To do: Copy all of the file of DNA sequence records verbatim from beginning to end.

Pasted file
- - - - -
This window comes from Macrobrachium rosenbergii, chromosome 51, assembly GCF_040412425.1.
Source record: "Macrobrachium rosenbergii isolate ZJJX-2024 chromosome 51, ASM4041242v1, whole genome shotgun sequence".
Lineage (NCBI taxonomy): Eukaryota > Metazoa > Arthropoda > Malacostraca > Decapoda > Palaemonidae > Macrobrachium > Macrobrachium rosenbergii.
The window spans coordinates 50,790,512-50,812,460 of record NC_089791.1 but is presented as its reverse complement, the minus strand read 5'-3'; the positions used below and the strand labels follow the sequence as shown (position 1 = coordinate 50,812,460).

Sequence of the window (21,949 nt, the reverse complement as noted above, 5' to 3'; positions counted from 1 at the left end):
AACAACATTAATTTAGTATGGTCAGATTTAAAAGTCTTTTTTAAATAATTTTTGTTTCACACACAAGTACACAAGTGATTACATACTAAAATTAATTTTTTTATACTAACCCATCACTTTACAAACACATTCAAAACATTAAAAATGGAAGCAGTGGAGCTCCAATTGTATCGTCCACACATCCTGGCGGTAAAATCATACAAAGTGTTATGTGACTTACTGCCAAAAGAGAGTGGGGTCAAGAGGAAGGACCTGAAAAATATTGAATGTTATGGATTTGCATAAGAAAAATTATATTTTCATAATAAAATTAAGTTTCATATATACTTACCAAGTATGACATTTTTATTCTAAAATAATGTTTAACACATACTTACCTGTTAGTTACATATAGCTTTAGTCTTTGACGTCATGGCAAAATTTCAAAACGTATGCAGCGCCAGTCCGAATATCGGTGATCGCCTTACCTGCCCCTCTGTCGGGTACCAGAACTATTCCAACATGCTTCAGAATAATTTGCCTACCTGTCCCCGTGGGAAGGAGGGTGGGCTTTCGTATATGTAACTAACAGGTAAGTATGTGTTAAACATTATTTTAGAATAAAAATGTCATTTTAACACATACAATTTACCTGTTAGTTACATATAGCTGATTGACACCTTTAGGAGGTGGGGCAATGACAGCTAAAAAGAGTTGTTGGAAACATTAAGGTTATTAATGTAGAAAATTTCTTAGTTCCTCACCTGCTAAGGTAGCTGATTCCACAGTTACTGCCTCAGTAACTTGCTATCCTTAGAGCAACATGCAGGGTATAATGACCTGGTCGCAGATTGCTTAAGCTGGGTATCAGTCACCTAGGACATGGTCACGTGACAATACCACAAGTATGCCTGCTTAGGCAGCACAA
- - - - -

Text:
This window comes from Macrobrachium rosenbergii, chromosome 51, assembly GCF_040412425.1.
Source record: "Macrobrachium rosenbergii isolate ZJJX-2024 chromosome 51, ASM4041242v1, whole genome shotgun sequence".
Lineage (NCBI taxonomy): Eukaryota > Metazoa > Arthropoda > Malacostraca > Decapoda > Palaemonidae > Macrobrachium > Macrobrachium rosenbergii.
The window spans coordinates 50,790,512-50,812,460 of record NC_089791.1 but is presented as its reverse complement, the minus strand read 5'-3'; the positions used below and the strand labels follow the sequence as shown (position 1 = coordinate 50,812,460).

Sequence of the window (21,949 nt, the reverse complement as noted above, 5' to 3'; positions counted from 1 at the left end):
AACAACATTAATTTAGTATGGTCAGATTTAAAAGTCTTTTTTAAATAATTTTTGTTTCACACACAAGTACACAAGTGATTACATACTAAAATTAATTTTTTTATACTAACCCATCACTTTACAAACACATTCAAAACATTAAAAATGGAAGCAGTGGAGCTCCAATTGTATCGTCCACACATCCTGGCGGTAAAATCATACAAAGTGTTATGTGACTTACTGCCAAAAGAGAGTGGGGTCAAGAGGAAGGACCTGAAAAATATTGAATGTTATGGATTTGCATAAGAAAAATTATATTTTCATAATAAAATTAAGTTTCATATATACTTACCAAGTATGACATTTTTATTCTAAAATAATGTTTAACACATACTTACCTGTTAGTTACATATAGCTTTAGTCTTTGACGTCATGGCAAAATTTCAAAACGTATGCAGCGCCAGTCCGAATATCGGTGATCGCCTTACCTGCCCCTCTGTCGGGTACCAGAACTATTCCAACATGCTTCAGAATAATTTGCCTACCTGTCCCCGTGGGAAGGAGGGTGGGCTTTCGTATATGTAACTAACAGGTAAGTATGTGTTAAACATTATTTTAGAATAAAAATGTCATTTTAACACATACAATTTACCTGTTAGTTACATATAGCTGATTGACACCTTTAGGAGGTGGGGCAATGACAGCTAAAAAGAGTTGTTGGAAACATTAAGGTTATTAATGTAGAAAATTTCTTAGTTCCTCACCTGCTAAGGTAGCTGATTCCACAGTTACTGCCTCAGTAACTTGCTATCCTTAGAGCAACATGCAGGGTATAATGACCTGGTCGCAGATTGCTTAAGCTGGGTATCAGTCACCTAGGACATGGTCACGTGACAATACCACAAGTATGCCTGCTTAGGCAGCACAA